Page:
UK police probe William Baekeland travel fraud claims
A former travel company boss accused of posing as a wealthy heir and taking cash for non-existent trips is being investigated for fraud, police have confirmed.
William Baekeland, ex-director of Atlas Travel and Expeditions Ltd, is accused of conning customers out of thousands.
Travellers said they believed 25-year-old Baekeland was formerly called Jesse Gordon, and from Sutton Coldfield.
An associate denied Mr Baekeland was involved in any sort of fraud.
London-based Harry Mitsidis, who runs extreme travel website Nomad Mania, claims he lost more than £25,000, paid to Mr Baekeland for three different trips.
He said their paths crossed in March 2016 on Polar cruise ship the Ortelius, heading to Bouvet Island in the south Atlantic.
During the 35-day expedition, Mr Mitsidis said, Baekeland told fellow explorers he was the great-grandson of Leo Baekeland, creator of Bakelite.
On board the ship, Mr Mitsidis said, he was encouraged, along with others, to book "extreme" trips through Mr Baekeland, who claimed to be an experienced traveller.
A first trip went ahead, which spurred Mr Mitsidis to book further expeditions which never took place.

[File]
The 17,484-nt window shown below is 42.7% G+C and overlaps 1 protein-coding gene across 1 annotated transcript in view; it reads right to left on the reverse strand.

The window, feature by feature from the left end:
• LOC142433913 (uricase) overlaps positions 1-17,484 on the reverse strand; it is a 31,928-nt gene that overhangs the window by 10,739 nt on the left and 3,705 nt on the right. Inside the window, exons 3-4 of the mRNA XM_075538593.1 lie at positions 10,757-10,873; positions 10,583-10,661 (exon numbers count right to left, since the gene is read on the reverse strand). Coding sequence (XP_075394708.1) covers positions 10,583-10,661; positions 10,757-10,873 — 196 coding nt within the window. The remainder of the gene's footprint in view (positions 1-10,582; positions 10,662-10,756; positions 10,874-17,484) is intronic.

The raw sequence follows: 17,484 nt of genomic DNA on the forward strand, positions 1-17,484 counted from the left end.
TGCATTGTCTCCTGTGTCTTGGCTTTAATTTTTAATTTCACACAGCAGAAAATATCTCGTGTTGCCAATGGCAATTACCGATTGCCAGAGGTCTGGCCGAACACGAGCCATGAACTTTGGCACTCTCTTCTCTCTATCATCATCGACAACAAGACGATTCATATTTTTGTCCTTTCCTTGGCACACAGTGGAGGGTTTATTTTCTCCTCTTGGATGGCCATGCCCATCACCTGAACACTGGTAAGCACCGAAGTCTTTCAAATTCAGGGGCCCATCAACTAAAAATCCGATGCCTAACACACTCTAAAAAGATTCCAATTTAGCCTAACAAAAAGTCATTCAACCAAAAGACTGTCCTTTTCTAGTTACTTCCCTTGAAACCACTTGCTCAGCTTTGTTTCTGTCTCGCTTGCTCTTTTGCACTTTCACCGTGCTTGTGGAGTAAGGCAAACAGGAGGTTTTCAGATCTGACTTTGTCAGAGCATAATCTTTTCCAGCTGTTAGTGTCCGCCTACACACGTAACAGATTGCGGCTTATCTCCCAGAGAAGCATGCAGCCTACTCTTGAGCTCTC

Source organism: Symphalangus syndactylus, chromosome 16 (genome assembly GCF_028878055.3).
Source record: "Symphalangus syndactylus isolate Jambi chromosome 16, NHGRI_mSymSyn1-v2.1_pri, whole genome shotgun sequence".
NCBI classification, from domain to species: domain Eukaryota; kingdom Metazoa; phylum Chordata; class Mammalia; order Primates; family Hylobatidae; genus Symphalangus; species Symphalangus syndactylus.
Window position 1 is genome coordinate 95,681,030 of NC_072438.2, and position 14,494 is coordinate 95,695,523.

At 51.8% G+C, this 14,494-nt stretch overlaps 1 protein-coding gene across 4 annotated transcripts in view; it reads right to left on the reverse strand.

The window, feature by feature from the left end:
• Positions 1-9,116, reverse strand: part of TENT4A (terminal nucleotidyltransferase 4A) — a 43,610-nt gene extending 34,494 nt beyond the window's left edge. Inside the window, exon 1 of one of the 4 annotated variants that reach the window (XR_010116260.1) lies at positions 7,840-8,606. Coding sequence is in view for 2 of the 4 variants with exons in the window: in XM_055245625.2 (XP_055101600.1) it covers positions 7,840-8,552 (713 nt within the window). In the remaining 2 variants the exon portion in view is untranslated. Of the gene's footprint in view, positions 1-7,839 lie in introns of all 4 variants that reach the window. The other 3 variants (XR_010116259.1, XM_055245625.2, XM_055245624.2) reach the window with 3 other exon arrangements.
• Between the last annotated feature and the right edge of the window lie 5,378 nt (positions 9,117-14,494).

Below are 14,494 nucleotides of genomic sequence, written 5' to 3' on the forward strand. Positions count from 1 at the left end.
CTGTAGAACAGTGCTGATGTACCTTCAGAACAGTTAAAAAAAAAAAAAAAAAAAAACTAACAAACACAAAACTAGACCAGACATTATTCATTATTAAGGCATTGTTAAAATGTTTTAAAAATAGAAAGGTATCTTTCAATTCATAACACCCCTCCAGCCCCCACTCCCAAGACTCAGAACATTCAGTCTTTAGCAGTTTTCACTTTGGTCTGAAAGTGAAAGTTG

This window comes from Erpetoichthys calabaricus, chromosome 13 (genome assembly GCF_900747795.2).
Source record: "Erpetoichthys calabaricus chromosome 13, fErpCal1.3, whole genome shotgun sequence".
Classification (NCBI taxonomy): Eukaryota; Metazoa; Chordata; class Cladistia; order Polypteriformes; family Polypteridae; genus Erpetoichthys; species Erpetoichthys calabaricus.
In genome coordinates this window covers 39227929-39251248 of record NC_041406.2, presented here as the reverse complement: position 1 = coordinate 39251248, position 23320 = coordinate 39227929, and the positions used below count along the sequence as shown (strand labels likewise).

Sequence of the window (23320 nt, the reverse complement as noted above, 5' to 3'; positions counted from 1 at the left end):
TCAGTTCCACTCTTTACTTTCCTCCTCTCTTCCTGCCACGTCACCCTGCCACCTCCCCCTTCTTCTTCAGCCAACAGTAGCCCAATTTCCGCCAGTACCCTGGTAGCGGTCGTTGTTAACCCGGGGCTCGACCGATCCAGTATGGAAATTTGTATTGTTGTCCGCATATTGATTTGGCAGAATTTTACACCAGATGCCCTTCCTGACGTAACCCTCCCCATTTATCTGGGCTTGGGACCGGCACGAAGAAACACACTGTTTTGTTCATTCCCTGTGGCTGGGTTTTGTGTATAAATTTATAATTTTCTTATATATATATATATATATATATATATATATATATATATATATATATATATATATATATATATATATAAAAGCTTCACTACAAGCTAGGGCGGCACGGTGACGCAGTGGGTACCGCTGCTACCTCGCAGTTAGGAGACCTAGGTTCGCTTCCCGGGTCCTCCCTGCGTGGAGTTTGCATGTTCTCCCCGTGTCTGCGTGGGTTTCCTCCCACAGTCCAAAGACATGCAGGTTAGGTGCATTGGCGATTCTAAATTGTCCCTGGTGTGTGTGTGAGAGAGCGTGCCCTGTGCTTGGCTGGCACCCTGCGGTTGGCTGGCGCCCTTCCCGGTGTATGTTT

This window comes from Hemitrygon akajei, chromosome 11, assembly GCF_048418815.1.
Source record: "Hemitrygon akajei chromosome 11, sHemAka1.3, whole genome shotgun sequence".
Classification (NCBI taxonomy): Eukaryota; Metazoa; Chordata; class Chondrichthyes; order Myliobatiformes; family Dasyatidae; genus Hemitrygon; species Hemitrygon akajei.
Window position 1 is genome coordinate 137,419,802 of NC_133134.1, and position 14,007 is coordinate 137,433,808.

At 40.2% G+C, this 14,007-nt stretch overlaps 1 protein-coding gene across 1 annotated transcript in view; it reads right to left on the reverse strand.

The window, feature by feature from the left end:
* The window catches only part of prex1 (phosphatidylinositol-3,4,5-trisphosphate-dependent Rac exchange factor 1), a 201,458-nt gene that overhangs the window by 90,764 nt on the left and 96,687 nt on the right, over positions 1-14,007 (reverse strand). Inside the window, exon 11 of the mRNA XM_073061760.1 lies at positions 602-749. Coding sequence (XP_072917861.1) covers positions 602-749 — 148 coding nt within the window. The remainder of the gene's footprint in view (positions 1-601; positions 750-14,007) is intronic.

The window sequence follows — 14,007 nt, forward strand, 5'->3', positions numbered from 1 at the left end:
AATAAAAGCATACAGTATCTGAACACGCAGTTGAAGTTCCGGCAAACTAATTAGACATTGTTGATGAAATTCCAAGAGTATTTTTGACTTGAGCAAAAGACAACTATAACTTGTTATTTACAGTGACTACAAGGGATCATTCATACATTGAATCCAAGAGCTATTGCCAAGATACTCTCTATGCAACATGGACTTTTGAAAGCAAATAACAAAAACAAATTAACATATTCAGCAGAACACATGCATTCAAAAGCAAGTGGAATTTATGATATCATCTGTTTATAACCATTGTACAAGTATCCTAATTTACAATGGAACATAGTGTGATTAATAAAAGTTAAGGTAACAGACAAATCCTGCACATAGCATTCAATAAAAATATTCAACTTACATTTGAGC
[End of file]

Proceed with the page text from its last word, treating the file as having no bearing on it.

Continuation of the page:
He has made a complaint to Action Fraud, which has been passed to West Midlands Police.
The force said it was notified on 22 March of "allegations against a man accused of defrauding members of the public through a bogus holiday company."
A spokesman said: "It's alleged the suspect was behind a firm that left people thousands of pounds out of pocket having promised exclusive holidays to exotic locations.
"The suspect is linked to an address in Birmingham, plus another in Ireland, and officers are currently liaising with the Gardaí."
Atlas Travel and Expeditions Ltd, no longer lists Mr Baekeland as a director on Companies House.
Its website has also been taken down.
Josh Radcliffe, the remaining company director, said there is no accusation the company itself took any money from customers.
He said he was "confident" Mr Baekeland's "involvement in the world of extreme travel is and was entirely genuine".
"He has, as a matter of record, organised and executed many trips for himself and other travellers," he said.
"His financial problems came about as a result of over trading and not as a result of deliberate fraud."
Mr Radcliffe said it was Mr Baekeland's "sincere hope and wish" to repay his genuine creditors but he was currently occupied with clearing his name.